Suppose I need to install a number of packages on a (Linux) machine that does not have an internet connection. Let's say that I downloaded a copy of cran and burned it on a DVD that I bring to the offline location:

wget ftp://cran.r-project.org/pub/R/src/contrib/*.tar.gz

I can even add a PACKAGES file that contains an overview of all the source packages and their dependencies:


How could I use this offline to install a source package in such a way that dependencies are resolved and installed from the local files as well? For example, someone wants to install package ggplot2, which has a fairly deep dependency structure. Assume the source package of ggplot2 and all of its dependencies are available as source packages in the current working directory. If I do:

install.packages("ggplot2_0.9.1.tar.gz", repos=NULL)

This results in an error, because the dependencies are not resolved at all. Alternatively:

install.packages(list.files(pattern="*.tar.gz"), repos=NULL)

However this also ignores the dependency structure, and tries to install packages in alphabetical order, which will also fail.

I looked into available.packages and contrib.url but I just can't find an example of installing a source package from a local file including it's dependencies.

  • 7
    Seems like repos="file://path/to/DVD" would work. May 29, 2012 at 22:57
  • 3
    You should add an answer with this information. May 30, 2012 at 0:18

3 Answers 3


The correct answer was given by Joshua Ulrich in the comment on the question:

The key is prefixing the argument to either repos or contriburl with file://. So in Unixy systems one could do:

install.packages("ggplot2", contriburl="file:///path/to/packages/")

This assumes that all required source packages, as well as a PACKAGES index file is available in /path/to/packages. If no PACKAGES file is present, this should be generated first using:


which will generate an index of all source packages found in this directory. Note that in the example, there are 3 slashes behind the file: prefix. The third slash indicates a path relative to the root of the file system.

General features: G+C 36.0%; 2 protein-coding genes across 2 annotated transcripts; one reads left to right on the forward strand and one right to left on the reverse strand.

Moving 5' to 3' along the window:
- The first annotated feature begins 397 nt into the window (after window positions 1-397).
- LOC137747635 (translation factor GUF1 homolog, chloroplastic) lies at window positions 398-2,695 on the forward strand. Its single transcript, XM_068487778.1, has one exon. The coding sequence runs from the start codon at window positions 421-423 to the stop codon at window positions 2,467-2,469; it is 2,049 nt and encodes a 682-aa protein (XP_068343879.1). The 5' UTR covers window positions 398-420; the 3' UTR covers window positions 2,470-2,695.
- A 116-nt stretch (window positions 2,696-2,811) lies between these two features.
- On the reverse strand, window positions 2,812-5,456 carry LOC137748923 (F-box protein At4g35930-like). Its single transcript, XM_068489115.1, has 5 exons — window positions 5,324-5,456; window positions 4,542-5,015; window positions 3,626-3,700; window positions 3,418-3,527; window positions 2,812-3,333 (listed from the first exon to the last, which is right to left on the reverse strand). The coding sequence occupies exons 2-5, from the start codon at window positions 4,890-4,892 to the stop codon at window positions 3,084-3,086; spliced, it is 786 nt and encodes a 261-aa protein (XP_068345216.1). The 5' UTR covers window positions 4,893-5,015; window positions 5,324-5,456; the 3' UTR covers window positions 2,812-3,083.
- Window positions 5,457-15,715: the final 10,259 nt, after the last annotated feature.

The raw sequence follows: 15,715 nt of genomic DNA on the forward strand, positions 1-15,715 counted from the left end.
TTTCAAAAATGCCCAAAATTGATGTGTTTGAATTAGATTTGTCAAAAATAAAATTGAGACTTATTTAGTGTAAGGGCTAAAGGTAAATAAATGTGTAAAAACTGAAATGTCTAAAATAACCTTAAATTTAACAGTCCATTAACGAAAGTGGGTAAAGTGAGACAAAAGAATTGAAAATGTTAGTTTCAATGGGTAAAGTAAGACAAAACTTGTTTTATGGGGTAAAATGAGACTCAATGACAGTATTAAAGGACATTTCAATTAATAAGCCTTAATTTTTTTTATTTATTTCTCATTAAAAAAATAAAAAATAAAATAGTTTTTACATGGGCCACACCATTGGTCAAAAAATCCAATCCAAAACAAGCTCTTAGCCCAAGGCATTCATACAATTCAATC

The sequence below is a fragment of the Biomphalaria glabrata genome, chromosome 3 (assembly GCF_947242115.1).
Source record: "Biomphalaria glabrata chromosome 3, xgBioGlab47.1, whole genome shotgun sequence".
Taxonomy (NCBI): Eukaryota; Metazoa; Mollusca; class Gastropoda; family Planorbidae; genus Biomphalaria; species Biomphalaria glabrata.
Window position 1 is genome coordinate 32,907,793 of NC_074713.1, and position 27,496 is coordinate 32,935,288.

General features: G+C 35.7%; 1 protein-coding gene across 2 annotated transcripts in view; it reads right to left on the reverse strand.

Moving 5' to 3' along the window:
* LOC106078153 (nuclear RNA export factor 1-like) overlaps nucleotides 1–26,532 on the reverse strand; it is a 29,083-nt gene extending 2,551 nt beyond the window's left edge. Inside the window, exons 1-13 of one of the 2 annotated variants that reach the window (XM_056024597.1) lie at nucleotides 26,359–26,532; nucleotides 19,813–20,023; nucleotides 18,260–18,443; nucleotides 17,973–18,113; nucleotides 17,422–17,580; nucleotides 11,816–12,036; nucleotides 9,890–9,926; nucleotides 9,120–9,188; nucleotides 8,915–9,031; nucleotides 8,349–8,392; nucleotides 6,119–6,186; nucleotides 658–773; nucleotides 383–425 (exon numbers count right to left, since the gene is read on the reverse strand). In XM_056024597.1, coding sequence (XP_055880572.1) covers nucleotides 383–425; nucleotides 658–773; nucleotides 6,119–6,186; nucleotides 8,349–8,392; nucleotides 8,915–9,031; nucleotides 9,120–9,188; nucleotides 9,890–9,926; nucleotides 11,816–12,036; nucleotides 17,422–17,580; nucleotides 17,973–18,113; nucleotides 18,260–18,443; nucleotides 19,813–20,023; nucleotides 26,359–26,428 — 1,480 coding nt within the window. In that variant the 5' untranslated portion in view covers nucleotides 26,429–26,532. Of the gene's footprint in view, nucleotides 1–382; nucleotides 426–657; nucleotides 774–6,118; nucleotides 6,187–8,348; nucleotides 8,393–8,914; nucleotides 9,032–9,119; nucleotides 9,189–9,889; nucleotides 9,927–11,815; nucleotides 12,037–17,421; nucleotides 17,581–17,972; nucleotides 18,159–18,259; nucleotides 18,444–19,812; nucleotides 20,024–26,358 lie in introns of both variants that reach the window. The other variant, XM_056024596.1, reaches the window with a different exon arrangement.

The difference between the repos and contriburl argument is that repos will append another /src/contrib to the path specified, as this is usually where source packages are located on an official CRAN repository mirror.

  • I had to use contriburl instead of contrib.url.
    – jrouquie
    May 28, 2015 at 18:21
  • 2
    the command can installed package correctly in most cases, but it failed in the package which requiring downlaod extra data when installing, for example, 'stringi'.I download the data manually, but how to let the R known the data path?
    – bourneli
    May 5, 2016 at 9:37
  • When I try this, I get an error which says "install.packages : error reading from connection"... can help.me please. I am able to write packages to generate index file but the install.packages using contriburl fails
    – The Great
    Jun 23, 2021 at 11:37

With reference to Answer above, if installation is in Windows, then write_PACKAGES() generates two files: PACKAGES and PACKAGES.gz under '/path/to/packages/' directory where all zip files are placed. The file PACKAGES.gz should be deleted before install.packages() function is correctly able to read the lone PACKAGES file else 'cannot open compressed file' error appears.


I had the same issues during offline installation. Somehow it didn't work by command line.

I downloaded, extracted all the dependencies (Keeping check of the min version required) and pasted the folders in the library folder. This way only my problem got solved.

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